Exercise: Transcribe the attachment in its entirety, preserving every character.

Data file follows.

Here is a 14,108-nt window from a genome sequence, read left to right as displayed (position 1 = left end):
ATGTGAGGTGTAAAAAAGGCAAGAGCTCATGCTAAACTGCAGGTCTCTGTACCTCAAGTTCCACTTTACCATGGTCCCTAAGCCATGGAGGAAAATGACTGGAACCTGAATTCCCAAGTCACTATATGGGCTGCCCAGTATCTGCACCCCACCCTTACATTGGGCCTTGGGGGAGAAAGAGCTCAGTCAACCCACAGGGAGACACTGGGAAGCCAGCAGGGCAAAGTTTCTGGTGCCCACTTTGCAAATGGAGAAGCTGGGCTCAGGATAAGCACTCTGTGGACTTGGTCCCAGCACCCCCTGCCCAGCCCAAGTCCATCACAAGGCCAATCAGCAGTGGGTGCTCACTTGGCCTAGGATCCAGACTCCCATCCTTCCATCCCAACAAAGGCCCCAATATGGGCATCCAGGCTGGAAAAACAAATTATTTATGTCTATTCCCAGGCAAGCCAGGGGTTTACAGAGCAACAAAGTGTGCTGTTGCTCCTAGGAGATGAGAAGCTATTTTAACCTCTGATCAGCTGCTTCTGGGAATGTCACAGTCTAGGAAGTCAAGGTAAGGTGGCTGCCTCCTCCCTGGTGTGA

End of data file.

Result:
Here is a 14,108-nt window from a genome sequence, read left to right as displayed (position 1 = left end):
ATGTGAGGTGTAAAAAAGGCAAGAGCTCATGCTAAACTGCAGGTCTCTGTACCTCAAGTTCCACTTTACCATGGTCCCTAAGCCATGGAGGAAAATGACTGGAACCTGAATTCCCAAGTCACTATATGGGCTGCCCAGTATCTGCACCCCACCCTTACATTGGGCCTTGGGGGAGAAAGAGCTCAGTCAACCCACAGGGAGACACTGGGAAGCCAGCAGGGCAAAGTTTCTGGTGCCCACTTTGCAAATGGAGAAGCTGGGCTCAGGATAAGCACTCTGTGGACTTGGTCCCAGCACCCCCTGCCCAGCCCAAGTCCATCACAAGGCCAATCAGCAGTGGGTGCTCACTTGGCCTAGGATCCAGACTCCCATCCTTCCATCCCAACAAAGGCCCCAATATGGGCATCCAGGCTGGAAAAACAAATTATTTATGTCTATTCCCAGGCAAGCCAGGGGTTTACAGAGCAACAAAGTGTGCTGTTGCTCCTAGGAGATGAGAAGCTATTTTAACCTCTGATCAGCTGCTTCTGGGAATGTCACAGTCTAGGAAGTCAAGGTAAGGTGGCTGCCTCCTCCCTGGTGTGA